The first place many teenagers encounter the gardenia (Gardenia jasminoides) is in long-lasting, sweet-smelling corsages. In U.S. Department of Agriculture plant hardiness zones 8 through 10, the plants, with their creamy blossoms and shiny green leaves, also grace Southern landscapes. The shrubs and their houseplant cousins present challenges to those who would keep them and enjoy their delicate fragrance from late March through mid-June, depending on cultivar. Gardenias suffer from several water-related problems that cause them to wilt.
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In their native ranges of China and south and east Africa, gardenias have adapted to warm, humid climates, acidic soil and light shade to full sun exposure. Give them an acidic soil with a pH of 5.0 to 6.5, amended with compost to aid drainage. Fertilize camellias from March to August with fish emulsion or fertilizer with a nitrogen-phosphorous-potassium composition of 3-1-2 or 10-5-15 for acid-loving plants. Commercial granular fertilizers or a water-soluble fertilizer call for mixing a tablespoon with a gallon of water -- half strength for houseplants -- and fertilizing before and immediately following bloom. Lack of humidity or use of unsterilized garden garden soil can cause wilting in young plants.
Waterlogged soil encourages root rot and root nematode growth, two causes of wilting. In both cases, badly infected plants must be discarded, but in cases where only a few roots are infected, pruning affected roots and up to one-third of the top growth along with a move to an area -- or re-potting -- with healthy or sterile soil might save the plant. No fungicide kills nematodes. Water gardenias to keep moisture even (neither dry or wet) to prevent root rot. Another option to moving a gardenia in the landscape is to plant it in a raised bed.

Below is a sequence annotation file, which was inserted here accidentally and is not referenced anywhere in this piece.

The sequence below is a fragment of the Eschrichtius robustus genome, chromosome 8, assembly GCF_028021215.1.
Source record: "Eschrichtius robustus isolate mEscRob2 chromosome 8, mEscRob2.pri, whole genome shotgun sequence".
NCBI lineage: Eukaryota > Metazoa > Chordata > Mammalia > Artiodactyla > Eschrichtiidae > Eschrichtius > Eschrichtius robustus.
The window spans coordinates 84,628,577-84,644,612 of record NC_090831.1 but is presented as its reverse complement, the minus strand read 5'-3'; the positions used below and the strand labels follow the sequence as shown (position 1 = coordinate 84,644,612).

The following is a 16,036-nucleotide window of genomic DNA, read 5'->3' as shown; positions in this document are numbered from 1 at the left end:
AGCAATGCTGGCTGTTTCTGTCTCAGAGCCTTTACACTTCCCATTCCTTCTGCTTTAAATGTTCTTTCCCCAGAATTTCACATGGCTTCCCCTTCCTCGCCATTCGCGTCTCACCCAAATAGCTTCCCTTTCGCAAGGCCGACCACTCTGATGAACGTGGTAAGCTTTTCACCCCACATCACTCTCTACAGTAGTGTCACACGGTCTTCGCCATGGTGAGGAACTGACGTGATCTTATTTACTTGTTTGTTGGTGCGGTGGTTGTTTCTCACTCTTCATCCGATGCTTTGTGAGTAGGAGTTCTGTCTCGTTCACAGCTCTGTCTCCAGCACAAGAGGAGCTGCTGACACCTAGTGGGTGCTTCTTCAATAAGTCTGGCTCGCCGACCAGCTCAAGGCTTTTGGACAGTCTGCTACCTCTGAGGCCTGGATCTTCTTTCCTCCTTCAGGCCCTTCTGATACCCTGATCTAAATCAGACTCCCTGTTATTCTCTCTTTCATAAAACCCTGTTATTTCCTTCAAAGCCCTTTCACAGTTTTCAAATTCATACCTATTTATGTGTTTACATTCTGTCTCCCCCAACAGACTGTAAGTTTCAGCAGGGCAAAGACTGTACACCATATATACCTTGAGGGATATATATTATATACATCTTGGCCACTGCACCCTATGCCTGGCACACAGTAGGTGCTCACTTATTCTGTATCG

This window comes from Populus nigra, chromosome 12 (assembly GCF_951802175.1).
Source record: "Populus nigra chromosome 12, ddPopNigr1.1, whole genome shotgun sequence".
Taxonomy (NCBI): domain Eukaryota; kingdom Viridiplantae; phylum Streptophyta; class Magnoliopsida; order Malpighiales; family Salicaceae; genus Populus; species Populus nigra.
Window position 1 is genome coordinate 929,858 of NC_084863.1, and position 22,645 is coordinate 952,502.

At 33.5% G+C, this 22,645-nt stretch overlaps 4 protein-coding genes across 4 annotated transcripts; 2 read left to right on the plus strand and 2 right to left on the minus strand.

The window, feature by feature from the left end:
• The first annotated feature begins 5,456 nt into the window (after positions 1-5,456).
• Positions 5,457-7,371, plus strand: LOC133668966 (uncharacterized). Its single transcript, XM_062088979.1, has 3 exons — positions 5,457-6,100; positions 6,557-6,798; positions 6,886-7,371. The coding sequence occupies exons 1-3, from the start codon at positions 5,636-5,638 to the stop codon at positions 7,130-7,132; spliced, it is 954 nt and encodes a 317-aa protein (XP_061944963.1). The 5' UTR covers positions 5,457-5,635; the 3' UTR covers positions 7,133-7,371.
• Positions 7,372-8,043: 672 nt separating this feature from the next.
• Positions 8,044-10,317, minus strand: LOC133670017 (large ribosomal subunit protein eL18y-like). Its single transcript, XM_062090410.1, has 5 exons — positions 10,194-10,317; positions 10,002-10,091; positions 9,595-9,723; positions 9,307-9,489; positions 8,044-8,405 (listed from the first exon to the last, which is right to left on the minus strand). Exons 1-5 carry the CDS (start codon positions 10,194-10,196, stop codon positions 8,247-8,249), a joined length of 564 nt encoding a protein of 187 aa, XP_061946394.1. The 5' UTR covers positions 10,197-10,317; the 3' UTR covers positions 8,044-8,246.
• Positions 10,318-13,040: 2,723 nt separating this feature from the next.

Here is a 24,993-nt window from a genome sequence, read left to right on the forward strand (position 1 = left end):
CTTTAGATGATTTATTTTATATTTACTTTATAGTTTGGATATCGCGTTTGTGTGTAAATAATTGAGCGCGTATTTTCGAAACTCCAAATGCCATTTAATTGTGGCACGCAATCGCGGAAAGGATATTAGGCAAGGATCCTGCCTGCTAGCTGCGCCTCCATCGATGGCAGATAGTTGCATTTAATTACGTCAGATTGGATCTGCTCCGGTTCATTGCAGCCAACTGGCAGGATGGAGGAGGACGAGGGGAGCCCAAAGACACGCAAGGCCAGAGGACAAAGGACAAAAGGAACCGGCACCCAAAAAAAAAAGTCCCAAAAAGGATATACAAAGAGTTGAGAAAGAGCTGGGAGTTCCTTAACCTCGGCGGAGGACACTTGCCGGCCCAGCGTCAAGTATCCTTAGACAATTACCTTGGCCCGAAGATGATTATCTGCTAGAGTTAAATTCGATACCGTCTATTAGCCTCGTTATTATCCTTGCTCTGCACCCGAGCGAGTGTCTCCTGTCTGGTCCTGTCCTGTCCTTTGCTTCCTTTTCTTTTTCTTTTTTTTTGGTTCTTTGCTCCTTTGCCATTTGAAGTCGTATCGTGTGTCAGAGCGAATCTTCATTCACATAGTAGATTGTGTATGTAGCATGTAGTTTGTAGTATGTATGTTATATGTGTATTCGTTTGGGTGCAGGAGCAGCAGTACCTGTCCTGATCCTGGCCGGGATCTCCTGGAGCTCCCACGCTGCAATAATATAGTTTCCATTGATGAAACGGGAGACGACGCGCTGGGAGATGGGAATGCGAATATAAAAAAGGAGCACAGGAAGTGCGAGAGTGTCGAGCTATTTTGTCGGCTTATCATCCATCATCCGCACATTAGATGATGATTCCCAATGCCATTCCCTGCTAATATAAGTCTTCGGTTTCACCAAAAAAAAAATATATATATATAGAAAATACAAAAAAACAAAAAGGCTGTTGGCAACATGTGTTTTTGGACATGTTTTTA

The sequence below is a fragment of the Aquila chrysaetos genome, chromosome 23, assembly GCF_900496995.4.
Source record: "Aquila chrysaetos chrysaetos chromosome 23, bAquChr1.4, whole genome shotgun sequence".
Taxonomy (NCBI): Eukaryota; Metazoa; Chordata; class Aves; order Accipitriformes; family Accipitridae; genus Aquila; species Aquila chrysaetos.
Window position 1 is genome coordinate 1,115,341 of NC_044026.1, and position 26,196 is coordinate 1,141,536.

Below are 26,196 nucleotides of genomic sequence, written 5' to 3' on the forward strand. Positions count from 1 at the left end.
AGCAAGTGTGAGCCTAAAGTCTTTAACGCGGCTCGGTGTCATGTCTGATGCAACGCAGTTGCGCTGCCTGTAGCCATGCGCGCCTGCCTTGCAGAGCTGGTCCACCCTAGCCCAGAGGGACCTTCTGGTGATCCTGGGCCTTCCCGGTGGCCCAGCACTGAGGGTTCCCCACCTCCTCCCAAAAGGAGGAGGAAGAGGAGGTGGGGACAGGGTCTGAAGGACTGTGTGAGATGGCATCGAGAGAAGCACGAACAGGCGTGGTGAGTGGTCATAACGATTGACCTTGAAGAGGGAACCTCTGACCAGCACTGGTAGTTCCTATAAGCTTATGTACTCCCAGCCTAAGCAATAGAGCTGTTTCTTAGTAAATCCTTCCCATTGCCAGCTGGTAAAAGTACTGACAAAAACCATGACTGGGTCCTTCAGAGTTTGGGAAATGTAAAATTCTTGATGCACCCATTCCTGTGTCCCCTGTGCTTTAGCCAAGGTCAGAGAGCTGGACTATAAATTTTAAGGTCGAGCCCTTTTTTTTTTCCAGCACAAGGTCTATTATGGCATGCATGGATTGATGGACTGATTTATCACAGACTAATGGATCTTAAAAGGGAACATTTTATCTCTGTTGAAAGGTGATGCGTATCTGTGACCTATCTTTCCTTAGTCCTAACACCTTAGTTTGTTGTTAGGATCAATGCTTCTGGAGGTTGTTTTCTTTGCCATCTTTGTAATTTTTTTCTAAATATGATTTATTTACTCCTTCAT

Whenever pruning affected plants, sterilize tools between each cut to avoid spreading disease to other roots and parts of the plant. Wipe surfaces of hand pruners or loppers, the long-handled pruners used on thick branches, with a 70 percent solution of rubbing alcohol and water.
Stalling Stem Canker
Wilting on one or more branches may be the result of stem cankers, a fungal disease caused by Phomopsis gardeniae. Again, the progression of the oval or elongated lesions can destroy a plant and it must be destroyed. When only one or a few branches are affected, they can be pruned out. Remember to sterilize equipment.
Try to do any pruning before Oct. 1, when plants begin setting flowers for the next spring.
Well-drained, evenly moist soil is a must for gardenias. Provide room for air circulation by planting them 5 to 6 feet apart outdoors, more for larger shrubs. Give houseplants a 2- to 5-gallon tub